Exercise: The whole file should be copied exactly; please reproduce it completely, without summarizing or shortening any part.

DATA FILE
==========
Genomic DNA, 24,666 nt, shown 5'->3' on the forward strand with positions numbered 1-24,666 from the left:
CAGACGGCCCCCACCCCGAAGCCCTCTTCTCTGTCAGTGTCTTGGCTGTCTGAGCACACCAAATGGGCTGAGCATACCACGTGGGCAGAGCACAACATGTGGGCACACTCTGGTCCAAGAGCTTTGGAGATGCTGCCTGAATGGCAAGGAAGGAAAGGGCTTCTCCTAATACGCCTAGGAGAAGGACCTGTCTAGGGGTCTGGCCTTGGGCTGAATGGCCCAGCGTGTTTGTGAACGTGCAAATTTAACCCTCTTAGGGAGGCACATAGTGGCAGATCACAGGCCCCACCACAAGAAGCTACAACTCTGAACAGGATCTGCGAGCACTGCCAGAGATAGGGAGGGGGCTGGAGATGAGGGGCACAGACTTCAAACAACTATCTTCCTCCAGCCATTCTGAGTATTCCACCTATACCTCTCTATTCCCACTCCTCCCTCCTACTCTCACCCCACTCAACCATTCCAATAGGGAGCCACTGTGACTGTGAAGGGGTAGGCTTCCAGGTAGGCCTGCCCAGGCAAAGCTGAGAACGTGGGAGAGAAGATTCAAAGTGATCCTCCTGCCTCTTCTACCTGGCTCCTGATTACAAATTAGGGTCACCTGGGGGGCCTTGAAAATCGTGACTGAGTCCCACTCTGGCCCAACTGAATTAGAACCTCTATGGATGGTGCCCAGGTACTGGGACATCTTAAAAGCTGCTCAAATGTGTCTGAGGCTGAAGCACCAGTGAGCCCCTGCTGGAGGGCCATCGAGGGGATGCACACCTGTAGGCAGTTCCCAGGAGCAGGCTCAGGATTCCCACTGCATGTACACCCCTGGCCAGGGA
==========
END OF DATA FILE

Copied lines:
Genomic DNA, 24,666 nt, shown 5'->3' on the forward strand with positions numbered 1-24,666 from the left:
CAGACGGCCCCCACCCCGAAGCCCTCTTCTCTGTCAGTGTCTTGGCTGTCTGAGCACACCAAATGGGCTGAGCATACCACGTGGGCAGAGCACAACATGTGGGCACACTCTGGTCCAAGAGCTTTGGAGATGCTGCCTGAATGGCAAGGAAGGAAAGGGCTTCTCCTAATACGCCTAGGAGAAGGACCTGTCTAGGGGTCTGGCCTTGGGCTGAATGGCCCAGCGTGTTTGTGAACGTGCAAATTTAACCCTCTTAGGGAGGCACATAGTGGCAGATCACAGGCCCCACCACAAGAAGCTACAACTCTGAACAGGATCTGCGAGCACTGCCAGAGATAGGGAGGGGGCTGGAGATGAGGGGCACAGACTTCAAACAACTATCTTCCTCCAGCCATTCTGAGTATTCCACCTATACCTCTCTATTCCCACTCCTCCCTCCTACTCTCACCCCACTCAACCATTCCAATAGGGAGCCACTGTGACTGTGAAGGGGTAGGCTTCCAGGTAGGCCTGCCCAGGCAAAGCTGAGAACGTGGGAGAGAAGATTCAAAGTGATCCTCCTGCCTCTTCTACCTGGCTCCTGATTACAAATTAGGGTCACCTGGGGGGCCTTGAAAATCGTGACTGAGTCCCACTCTGGCCCAACTGAATTAGAACCTCTATGGATGGTGCCCAGGTACTGGGACATCTTAAAAGCTGCTCAAATGTGTCTGAGGCTGAAGCACCAGTGAGCCCCTGCTGGAGGGCCATCGAGGGGATGCACACCTGTAGGCAGTTCCCAGGAGCAGGCTCAGGATTCCCACTGCATGTACACCCCTGGCCAGGGA